holds all in one (-ommou grasp ; that, as a recent
writer eloquently expresses it, " in the deeps of their
being, all men partake of one central Divine Life."^'^^


(1) The subject of nvw) 'nc and the part it played in the Jewish
gnosticism of Palestine in the last pre-Christian century is fully dealt
with in M. Friedliinder's work, Die reliyiosen Bewegungen innerhalb des
Judenfhtims im Zeitalter Jesu (Berlin, 1905), especially in the chapter
entitled " Der Minaismus" (pp. 169-234). Dr. Friedliinder collates all
the Rabbinic passages dealing with nu'a [which in his opinion signifies
Jewish gnostic speculation about God and the world derived from the
strong infiltration of Hellenic philosophy and cosmology among the Jews
of the pre-Christian epoch] and shows their connexions with various
Talmudic and Midrashic allusions to n'B-Nnn "d and naDiD "d, also to
" Metatron " and the famous passage about mis:'? iD:a: nj;3iN in T. B.
Haggigah 14 b.

(2) Cp. Mishna Berachoth ix. 1.

(3) Quotation from Jones's Studies in Mystical Religion, p. xxii.



I HAVE already touched upon this subject lightly in
the chapter on " Shechinah and Sin." But many
problems were left unexplained which urgently call for
explanation. It is impossible to do justice to the
Rabbinic teachings in this province, without paying
some regard to the general theological questions
involved in the relationship between sin and an im-
manent God.

It has already been said, that it is far easier to give
a satisfying solution of the raison d'etre of evil in
the world, on the assumption that the God of the
universe is purely transcendent, than to give a com-
prehensible explanation of the existence of evil in a
world which is indwelt by God. Hosea (chap. iv. 1-2)
declares : " Hear the word of the Lord, ye children of
Israel : for the Lord hath a controversy with the inhabi-
tants of the land, because there is no truth, nor mercy,
nor knowledge of God in the land. By swearing, and
lying, and killing, and stealing, and committing adultery,
they break out, and blood toucheth blood." On the
deistic view of the universe, this description of society at
the very climax of moral depravity, this picture of the
world as the scene and playground of the most undivdne
agencies, can hardly be said to present any problem in


CH. xxni SIN AND EVIL 305

theology whatsoever. The transcendent God of Deism
stands afar off from the machinery which He had Himself
produced ages ago. He has no longer control over it.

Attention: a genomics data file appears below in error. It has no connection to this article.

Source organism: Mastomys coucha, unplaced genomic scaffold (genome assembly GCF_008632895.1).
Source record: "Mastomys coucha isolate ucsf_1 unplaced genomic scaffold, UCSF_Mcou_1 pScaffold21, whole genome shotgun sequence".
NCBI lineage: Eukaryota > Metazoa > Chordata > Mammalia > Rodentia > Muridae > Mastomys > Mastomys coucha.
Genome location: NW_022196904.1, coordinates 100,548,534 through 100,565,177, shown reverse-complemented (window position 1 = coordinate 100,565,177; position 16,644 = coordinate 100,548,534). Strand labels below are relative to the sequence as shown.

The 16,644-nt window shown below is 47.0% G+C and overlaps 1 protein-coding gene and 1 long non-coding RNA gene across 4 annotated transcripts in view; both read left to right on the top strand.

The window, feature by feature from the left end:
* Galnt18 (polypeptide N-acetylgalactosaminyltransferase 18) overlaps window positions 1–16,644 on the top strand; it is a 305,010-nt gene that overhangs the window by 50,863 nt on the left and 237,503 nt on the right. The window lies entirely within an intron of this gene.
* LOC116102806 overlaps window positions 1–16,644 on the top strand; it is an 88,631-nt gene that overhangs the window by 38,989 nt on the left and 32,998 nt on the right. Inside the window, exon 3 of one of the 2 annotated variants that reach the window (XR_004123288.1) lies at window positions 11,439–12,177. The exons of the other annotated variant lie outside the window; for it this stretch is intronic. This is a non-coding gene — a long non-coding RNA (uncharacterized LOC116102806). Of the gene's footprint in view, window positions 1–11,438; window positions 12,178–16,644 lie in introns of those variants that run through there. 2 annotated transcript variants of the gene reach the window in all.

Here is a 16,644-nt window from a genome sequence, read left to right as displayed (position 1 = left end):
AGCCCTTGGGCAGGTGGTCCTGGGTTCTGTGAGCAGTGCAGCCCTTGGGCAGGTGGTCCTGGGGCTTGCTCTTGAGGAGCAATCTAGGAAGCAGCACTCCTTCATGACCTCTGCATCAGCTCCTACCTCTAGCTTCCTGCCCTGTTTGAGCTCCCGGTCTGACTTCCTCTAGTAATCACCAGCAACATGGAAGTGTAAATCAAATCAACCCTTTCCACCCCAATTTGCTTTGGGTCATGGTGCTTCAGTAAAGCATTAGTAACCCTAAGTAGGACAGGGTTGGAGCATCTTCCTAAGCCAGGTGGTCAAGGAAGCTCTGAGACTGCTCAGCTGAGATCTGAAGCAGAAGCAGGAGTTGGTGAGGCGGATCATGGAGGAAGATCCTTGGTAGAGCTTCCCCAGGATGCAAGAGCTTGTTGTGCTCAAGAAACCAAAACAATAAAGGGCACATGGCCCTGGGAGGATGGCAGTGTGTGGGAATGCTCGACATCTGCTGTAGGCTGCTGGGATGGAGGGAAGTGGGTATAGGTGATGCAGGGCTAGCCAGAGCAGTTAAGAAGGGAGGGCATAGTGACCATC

He is unconcerned for it. His omnipotence cannot
reach it. The wickedness of the world cannot, therefore,
be laid to His account, because He has no association
with the world. It is the result of the moral wayward-
ness of man. This explains everything. But from
the immanent standpoint, questions of the gravest per-
plexity arise. H Creation is saturated with the Divine
Presence, if God is eternally " near " man, and if man's
heart expresses the Divine Spirit which, although it
transcends man, can yet compress itself so as to find
lodgment in so small a space, then the query inevitably
springs to our lips, Why does God allow all this evil ?
The truth must lie in one of two ways. Either God
permits sin and condones it ; and then He cannot be
the all-pure and perfect Being ; or He is powerless to
prevent sin ; and in that case He is shorn of the
attribute of omnipotence.

Here is the most delicate of all the delicate spots
in Theism. It is the dilemma which puts religion
upon its trial. It is the supreme criterion by which
the validity of a religion, and its claim to recognition
and homage, is tried. If the existence of the eternally-
present, all - permeating, ever - good God cannot be
reconciled with the appalling amount of sin and evil-
doins wrought bv mankind, then all that religion

00./' o

teaches about God becomes a mere worthless myth,
and the foundations of all faiths are ruthlessly razed to
the ground. And that the vast mass of religious apathy,
apostasy, agnosticism, indifferentism, which presses with
its deadly weight upon all religions to-day, is largely
due to the scepticism engendered by the seeming
impossibility of solving our problem, is a fact too well-



proved for any fair-minded onlooker to dispute. It
would not be true to say that the enigma is only of
modern growth. The Psalmist was unquestionably
a mystic, and yet even he was more than once con-
strained to ask, in all the bitter poignancy of baffled
hope and blank disappointment, why God hid His face
from him when his oppressers pursued him, although
guiltless and sinless.

At first sight it would seem that in the interests of
open-minded truth, some surrender must be made of one
at least of the claims upon which Divinity rests. These
claims are omnipotence, benevolence, and immanence.
But to do any such thing would be fatal ; it would
be giving our whole case away. A God who is not